In early July our dear friends over at AdventureBaby made us a crazy, wonderful, delightful, challenging and not-to-be-missed offer… (did I mention crazy?) ! Their family had this old house, no one living there any longer– did we want to move there and take it over? The rent would be a lot less than we were paying and the key thing was “We could do whatever we wanted to the house.”
MHTC (better known as #myhusbandthechef) and I had always wanted to do this kind of thing. Save an old house from the wrecking ball. Redo something to suit us perfectly and have the fun of old-meets-new design. So though we loved our place in Nakameguro, we headed over to give the place a look. Not sure if we were even interested because we loved our current place and we were not looking to move. After all, the new house was sort of in the *gasp* suburbs!
Now, truth be told, I expected to not like the house. I expected the rooms to be dark, small and of bad design. I had been told the house was from the 80’s, not a great period in Japanese home building. I went, if a wee bit reluctantly. I was worried MHTC would love it and I would be the negative one…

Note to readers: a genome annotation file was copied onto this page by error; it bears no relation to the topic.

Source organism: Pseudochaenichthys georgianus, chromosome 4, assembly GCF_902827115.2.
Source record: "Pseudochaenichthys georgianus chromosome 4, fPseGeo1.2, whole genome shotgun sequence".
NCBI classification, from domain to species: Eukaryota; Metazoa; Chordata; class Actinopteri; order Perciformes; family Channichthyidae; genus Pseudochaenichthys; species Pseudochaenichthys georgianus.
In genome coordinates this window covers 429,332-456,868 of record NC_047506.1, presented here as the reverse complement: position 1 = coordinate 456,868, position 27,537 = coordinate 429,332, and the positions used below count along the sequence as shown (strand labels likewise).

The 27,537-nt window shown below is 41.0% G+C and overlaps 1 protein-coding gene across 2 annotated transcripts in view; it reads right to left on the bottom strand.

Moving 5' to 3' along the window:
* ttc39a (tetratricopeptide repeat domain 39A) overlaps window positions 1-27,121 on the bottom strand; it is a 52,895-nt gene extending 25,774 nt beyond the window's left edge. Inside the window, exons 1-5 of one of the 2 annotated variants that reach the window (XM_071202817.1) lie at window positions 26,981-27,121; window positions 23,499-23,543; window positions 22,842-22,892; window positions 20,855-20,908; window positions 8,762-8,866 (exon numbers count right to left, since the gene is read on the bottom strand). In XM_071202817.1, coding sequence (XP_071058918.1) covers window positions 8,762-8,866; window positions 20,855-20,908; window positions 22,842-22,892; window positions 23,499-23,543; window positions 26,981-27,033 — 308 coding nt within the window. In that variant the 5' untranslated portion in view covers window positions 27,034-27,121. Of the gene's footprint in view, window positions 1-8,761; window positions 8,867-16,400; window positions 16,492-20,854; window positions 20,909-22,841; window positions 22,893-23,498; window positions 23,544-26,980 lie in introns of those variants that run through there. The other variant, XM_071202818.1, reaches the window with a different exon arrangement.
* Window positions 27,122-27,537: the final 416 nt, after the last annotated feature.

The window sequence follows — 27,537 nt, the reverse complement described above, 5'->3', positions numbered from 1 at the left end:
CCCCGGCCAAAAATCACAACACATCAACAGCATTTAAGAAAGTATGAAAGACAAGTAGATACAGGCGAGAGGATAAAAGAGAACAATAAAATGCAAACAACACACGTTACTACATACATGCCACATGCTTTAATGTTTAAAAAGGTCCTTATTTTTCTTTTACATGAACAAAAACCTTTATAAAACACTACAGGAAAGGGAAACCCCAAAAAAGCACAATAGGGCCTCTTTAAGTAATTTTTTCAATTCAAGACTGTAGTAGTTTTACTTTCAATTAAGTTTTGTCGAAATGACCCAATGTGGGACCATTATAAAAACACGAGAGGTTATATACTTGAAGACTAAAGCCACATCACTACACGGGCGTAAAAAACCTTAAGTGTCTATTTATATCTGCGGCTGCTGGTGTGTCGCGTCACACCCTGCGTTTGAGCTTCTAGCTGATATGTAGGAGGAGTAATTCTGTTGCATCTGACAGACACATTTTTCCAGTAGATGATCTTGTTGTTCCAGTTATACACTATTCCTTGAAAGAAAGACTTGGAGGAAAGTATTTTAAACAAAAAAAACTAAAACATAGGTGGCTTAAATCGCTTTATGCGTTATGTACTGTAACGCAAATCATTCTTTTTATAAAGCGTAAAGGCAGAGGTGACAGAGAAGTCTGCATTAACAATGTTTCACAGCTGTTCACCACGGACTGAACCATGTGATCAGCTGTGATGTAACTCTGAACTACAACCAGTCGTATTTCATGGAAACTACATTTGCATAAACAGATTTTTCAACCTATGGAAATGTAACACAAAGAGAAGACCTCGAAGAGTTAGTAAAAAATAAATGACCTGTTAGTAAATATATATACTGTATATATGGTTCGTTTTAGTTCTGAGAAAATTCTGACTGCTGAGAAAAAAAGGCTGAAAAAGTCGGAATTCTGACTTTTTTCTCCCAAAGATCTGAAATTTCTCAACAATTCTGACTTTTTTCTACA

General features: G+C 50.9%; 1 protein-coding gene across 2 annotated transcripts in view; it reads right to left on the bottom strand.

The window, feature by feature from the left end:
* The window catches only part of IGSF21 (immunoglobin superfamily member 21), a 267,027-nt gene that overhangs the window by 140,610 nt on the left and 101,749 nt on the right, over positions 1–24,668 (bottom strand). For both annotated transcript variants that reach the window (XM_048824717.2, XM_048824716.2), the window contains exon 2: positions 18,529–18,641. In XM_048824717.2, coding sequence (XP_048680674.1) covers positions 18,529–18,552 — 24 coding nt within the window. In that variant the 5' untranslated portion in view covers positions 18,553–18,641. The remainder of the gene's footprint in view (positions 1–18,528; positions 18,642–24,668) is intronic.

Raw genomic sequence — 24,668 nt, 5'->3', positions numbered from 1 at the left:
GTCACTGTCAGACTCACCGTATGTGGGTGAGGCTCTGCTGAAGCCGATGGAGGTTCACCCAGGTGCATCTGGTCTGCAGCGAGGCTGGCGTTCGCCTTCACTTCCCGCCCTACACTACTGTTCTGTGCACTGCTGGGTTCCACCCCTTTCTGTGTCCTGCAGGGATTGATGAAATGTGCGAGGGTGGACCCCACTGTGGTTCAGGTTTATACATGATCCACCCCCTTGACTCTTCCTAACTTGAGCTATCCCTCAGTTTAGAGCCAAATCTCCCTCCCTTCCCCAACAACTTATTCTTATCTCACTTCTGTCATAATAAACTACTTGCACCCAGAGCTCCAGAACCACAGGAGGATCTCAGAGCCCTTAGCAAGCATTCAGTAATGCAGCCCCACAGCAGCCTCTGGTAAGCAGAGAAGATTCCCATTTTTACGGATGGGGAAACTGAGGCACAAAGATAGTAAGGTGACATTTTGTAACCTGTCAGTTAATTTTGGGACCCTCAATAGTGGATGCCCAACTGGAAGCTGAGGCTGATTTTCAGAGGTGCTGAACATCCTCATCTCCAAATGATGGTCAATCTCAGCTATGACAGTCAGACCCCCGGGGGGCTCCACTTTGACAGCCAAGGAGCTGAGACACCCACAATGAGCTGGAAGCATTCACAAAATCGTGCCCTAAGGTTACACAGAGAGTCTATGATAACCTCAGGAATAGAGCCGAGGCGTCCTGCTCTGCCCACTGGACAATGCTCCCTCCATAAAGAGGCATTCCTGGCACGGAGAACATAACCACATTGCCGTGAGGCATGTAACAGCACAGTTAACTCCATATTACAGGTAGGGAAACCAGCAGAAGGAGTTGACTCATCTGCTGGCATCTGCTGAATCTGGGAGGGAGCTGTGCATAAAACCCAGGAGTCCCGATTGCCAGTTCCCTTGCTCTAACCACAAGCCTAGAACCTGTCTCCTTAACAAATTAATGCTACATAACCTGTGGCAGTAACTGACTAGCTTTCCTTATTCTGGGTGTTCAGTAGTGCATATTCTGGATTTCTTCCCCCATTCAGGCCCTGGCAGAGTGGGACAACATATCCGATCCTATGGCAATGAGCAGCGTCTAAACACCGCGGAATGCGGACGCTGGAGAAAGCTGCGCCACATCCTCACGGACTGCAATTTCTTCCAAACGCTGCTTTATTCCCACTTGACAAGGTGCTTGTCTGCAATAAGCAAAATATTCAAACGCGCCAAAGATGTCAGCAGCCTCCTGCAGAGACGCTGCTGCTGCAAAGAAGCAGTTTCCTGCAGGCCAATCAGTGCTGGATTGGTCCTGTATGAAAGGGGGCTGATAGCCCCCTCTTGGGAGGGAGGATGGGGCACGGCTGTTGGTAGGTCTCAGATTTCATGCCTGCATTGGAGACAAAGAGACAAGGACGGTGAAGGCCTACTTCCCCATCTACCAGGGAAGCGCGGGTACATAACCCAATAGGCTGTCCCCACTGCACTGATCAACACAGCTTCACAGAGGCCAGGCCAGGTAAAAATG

And then the strangest thing happened. I fell instantly in love. The house was actually built in 1958 NOT in the 80’s — which we were to find out later. The rooms are full of sunlight, charming old glass sliding doors, lots of space and even the closets seem to have closets. Our new home will need a lot of love but the house is a classic from the mid century modern era. A favorite design period of mine!
So we are all in! The place needs a good bit of TLC and work and we have about half a shoestring budget. So, the project is going to be a DIY labor of love.
By the way… in the dining room we have a window seat and out back, a little lovely garden. We are planning to put in a dog-elevator for Mr. Smoochers (more on that later).
This project is going to be quite an adventure. I’ll be blogging here. With details and all the ups and downs. We will share hints for those doing their own renovations and simply tell the tale of the journey.